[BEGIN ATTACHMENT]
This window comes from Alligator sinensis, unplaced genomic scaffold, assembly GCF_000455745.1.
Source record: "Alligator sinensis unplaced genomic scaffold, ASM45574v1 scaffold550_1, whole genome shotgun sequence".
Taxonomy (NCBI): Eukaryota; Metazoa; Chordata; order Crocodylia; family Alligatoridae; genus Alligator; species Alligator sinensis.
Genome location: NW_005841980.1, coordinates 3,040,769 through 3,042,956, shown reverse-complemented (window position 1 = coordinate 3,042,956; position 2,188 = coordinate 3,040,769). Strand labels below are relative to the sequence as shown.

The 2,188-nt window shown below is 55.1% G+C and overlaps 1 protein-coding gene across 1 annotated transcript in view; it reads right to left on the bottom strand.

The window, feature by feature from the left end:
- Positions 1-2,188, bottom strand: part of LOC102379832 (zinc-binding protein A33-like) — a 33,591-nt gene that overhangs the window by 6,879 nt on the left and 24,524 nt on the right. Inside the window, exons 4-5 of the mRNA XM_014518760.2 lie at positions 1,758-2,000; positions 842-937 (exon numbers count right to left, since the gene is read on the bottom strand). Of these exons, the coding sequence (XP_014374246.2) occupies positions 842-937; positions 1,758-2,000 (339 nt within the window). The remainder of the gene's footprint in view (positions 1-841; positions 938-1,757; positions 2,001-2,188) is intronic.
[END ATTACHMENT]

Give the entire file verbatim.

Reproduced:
This window comes from Alligator sinensis, unplaced genomic scaffold, assembly GCF_000455745.1.
Source record: "Alligator sinensis unplaced genomic scaffold, ASM45574v1 scaffold550_1, whole genome shotgun sequence".
Taxonomy (NCBI): Eukaryota; Metazoa; Chordata; order Crocodylia; family Alligatoridae; genus Alligator; species Alligator sinensis.
Genome location: NW_005841980.1, coordinates 3,040,769 through 3,042,956, shown reverse-complemented (window position 1 = coordinate 3,042,956; position 2,188 = coordinate 3,040,769). Strand labels below are relative to the sequence as shown.

The 2,188-nt window shown below is 55.1% G+C and overlaps 1 protein-coding gene across 1 annotated transcript in view; it reads right to left on the bottom strand.

The window, feature by feature from the left end:
- Positions 1-2,188, bottom strand: part of LOC102379832 (zinc-binding protein A33-like) — a 33,591-nt gene that overhangs the window by 6,879 nt on the left and 24,524 nt on the right. Inside the window, exons 4-5 of the mRNA XM_014518760.2 lie at positions 1,758-2,000; positions 842-937 (exon numbers count right to left, since the gene is read on the bottom strand). Of these exons, the coding sequence (XP_014374246.2) occupies positions 842-937; positions 1,758-2,000 (339 nt within the window). The remainder of the gene's footprint in view (positions 1-841; positions 938-1,757; positions 2,001-2,188) is intronic.